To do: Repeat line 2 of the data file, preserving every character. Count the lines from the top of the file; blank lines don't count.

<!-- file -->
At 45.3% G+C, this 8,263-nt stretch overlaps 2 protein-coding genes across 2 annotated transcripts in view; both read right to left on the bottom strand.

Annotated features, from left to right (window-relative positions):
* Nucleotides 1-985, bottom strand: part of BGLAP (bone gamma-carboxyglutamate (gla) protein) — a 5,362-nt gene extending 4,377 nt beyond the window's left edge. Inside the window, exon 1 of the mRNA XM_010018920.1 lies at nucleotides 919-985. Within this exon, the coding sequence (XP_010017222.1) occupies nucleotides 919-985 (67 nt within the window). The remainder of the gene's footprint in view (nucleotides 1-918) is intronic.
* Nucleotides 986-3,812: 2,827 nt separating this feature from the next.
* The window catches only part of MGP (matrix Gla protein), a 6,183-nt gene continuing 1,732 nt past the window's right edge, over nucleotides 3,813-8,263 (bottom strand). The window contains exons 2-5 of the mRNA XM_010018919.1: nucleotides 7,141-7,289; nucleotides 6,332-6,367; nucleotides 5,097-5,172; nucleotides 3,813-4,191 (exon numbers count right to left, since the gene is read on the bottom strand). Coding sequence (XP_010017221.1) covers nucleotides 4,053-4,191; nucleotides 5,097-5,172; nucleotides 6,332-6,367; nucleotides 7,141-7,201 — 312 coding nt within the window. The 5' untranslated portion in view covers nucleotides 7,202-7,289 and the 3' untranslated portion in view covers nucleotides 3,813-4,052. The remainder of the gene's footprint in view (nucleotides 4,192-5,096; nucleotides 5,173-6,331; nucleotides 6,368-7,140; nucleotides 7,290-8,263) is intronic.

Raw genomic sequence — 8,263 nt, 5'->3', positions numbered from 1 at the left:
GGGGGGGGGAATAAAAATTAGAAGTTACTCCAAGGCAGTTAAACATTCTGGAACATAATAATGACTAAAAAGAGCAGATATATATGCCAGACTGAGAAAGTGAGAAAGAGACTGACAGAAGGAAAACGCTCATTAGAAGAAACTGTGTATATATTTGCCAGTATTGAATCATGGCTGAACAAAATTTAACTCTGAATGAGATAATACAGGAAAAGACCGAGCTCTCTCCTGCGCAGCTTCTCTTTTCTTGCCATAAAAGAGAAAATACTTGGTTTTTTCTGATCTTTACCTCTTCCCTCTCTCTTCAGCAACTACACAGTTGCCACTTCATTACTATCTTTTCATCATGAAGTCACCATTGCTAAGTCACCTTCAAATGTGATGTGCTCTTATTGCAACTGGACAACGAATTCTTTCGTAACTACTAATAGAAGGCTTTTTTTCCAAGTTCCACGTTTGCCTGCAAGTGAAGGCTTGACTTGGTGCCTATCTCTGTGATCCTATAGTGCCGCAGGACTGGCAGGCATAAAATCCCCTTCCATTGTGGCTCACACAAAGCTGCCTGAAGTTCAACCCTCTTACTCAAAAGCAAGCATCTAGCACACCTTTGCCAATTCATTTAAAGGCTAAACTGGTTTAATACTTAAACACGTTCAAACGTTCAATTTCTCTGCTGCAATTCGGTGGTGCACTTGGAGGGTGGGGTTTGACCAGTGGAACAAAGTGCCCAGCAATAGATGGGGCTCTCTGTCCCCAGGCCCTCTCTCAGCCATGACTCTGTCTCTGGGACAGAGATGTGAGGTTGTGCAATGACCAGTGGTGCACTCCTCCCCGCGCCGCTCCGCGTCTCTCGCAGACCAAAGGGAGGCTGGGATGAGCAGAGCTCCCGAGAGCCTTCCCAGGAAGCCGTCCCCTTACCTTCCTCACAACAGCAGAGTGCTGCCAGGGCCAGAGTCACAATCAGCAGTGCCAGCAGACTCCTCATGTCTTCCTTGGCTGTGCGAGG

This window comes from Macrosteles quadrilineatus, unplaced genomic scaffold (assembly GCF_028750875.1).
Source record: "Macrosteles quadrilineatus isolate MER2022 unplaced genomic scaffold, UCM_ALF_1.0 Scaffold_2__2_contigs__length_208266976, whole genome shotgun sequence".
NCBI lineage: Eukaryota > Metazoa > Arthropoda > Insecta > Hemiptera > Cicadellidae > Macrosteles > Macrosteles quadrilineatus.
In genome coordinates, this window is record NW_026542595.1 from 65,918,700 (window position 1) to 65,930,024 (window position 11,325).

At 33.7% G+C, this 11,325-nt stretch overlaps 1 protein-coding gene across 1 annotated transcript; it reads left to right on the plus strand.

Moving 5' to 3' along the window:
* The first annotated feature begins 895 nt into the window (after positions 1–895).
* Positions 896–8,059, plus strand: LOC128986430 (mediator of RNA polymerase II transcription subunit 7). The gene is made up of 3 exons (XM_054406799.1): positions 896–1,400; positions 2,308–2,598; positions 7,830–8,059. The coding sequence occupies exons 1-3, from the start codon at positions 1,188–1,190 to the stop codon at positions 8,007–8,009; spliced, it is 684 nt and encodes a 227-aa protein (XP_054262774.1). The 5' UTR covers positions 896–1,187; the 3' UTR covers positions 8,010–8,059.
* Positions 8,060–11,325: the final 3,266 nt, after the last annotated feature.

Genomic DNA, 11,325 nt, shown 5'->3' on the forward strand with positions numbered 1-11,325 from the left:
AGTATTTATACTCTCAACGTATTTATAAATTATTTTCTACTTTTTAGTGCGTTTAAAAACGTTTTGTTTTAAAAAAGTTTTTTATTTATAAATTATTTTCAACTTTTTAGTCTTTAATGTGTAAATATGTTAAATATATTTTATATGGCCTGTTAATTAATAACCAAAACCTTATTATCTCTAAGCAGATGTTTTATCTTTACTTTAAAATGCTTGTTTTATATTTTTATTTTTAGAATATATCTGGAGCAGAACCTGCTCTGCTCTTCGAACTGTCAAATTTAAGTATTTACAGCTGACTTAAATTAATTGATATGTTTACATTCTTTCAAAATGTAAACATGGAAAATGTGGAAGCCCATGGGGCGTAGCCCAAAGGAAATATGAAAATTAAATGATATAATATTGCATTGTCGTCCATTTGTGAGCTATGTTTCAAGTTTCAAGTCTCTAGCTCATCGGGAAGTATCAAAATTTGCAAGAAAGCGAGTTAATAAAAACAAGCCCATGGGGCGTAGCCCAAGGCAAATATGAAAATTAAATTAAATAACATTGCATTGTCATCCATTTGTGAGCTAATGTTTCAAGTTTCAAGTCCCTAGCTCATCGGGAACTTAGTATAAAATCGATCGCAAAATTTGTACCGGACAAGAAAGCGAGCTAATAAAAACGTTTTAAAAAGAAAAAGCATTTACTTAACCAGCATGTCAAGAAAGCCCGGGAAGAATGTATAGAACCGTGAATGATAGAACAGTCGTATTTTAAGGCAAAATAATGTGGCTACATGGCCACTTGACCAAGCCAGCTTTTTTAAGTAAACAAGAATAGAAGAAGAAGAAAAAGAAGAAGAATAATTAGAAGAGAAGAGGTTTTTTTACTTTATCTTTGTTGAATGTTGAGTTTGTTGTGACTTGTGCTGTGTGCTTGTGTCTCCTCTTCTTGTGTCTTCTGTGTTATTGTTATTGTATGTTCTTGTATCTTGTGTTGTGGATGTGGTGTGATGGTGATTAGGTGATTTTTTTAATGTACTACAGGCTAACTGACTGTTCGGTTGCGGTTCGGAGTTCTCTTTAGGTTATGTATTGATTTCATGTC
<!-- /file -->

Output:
Annotated features, from left to right (window-relative positions):